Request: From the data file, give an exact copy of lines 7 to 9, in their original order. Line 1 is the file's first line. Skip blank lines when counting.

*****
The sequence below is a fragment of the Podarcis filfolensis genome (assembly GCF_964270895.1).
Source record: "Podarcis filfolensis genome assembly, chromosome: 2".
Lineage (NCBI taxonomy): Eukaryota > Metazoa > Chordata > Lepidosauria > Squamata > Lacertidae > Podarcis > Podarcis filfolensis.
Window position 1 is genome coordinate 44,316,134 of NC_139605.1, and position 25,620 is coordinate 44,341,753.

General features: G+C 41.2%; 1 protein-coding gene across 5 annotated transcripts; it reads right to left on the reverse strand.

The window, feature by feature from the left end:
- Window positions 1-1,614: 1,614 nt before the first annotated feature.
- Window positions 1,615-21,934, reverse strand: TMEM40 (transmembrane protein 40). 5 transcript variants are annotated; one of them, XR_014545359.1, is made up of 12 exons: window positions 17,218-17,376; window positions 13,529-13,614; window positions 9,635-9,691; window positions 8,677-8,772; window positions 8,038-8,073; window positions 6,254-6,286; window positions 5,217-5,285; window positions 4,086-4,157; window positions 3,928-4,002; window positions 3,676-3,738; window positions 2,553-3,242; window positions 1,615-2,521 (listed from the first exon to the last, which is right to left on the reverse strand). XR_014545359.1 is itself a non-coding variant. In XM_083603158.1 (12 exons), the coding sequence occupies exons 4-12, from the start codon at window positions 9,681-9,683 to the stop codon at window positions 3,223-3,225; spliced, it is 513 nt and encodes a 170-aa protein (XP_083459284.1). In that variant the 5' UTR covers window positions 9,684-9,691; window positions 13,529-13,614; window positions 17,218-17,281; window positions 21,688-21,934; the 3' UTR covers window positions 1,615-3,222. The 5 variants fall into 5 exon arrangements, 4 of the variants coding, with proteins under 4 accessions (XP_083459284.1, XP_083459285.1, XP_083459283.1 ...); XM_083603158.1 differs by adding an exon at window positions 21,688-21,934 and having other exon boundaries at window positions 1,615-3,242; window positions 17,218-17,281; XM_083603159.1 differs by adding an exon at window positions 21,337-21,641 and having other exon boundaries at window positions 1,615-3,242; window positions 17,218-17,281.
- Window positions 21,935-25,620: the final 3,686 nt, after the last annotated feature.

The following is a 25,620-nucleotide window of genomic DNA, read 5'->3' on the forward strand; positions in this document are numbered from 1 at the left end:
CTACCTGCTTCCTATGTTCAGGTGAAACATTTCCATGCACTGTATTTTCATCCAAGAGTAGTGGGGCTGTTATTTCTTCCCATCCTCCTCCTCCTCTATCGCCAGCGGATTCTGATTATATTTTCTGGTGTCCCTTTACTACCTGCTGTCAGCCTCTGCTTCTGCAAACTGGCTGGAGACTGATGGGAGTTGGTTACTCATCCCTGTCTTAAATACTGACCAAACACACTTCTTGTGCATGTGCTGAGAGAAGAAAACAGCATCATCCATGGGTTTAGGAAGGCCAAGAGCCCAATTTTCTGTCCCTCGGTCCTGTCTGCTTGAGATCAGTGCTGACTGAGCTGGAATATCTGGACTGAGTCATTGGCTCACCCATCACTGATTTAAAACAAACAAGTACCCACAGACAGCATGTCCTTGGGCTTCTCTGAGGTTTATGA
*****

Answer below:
- Window positions 1-1,614: 1,614 nt before the first annotated feature.
- Window positions 1,615-21,934, reverse strand: TMEM40 (transmembrane protein 40). 5 transcript variants are annotated; one of them, XR_014545359.1, is made up of 12 exons: window positions 17,218-17,376; window positions 13,529-13,614; window positions 9,635-9,691; window positions 8,677-8,772; window positions 8,038-8,073; window positions 6,254-6,286; window positions 5,217-5,285; window positions 4,086-4,157; window positions 3,928-4,002; window positions 3,676-3,738; window positions 2,553-3,242; window positions 1,615-2,521 (listed from the first exon to the last, which is right to left on the reverse strand). XR_014545359.1 is itself a non-coding variant. In XM_083603158.1 (12 exons), the coding sequence occupies exons 4-12, from the start codon at window positions 9,681-9,683 to the stop codon at window positions 3,223-3,225; spliced, it is 513 nt and encodes a 170-aa protein (XP_083459284.1). In that variant the 5' UTR covers window positions 9,684-9,691; window positions 13,529-13,614; window positions 17,218-17,281; window positions 21,688-21,934; the 3' UTR covers window positions 1,615-3,222. The 5 variants fall into 5 exon arrangements, 4 of the variants coding, with proteins under 4 accessions (XP_083459284.1, XP_083459285.1, XP_083459283.1 ...); XM_083603158.1 differs by adding an exon at window positions 21,688-21,934 and having other exon boundaries at window positions 1,615-3,242; window positions 17,218-17,281; XM_083603159.1 differs by adding an exon at window positions 21,337-21,641 and having other exon boundaries at window positions 1,615-3,242; window positions 17,218-17,281.
- Window positions 21,935-25,620: the final 3,686 nt, after the last annotated feature.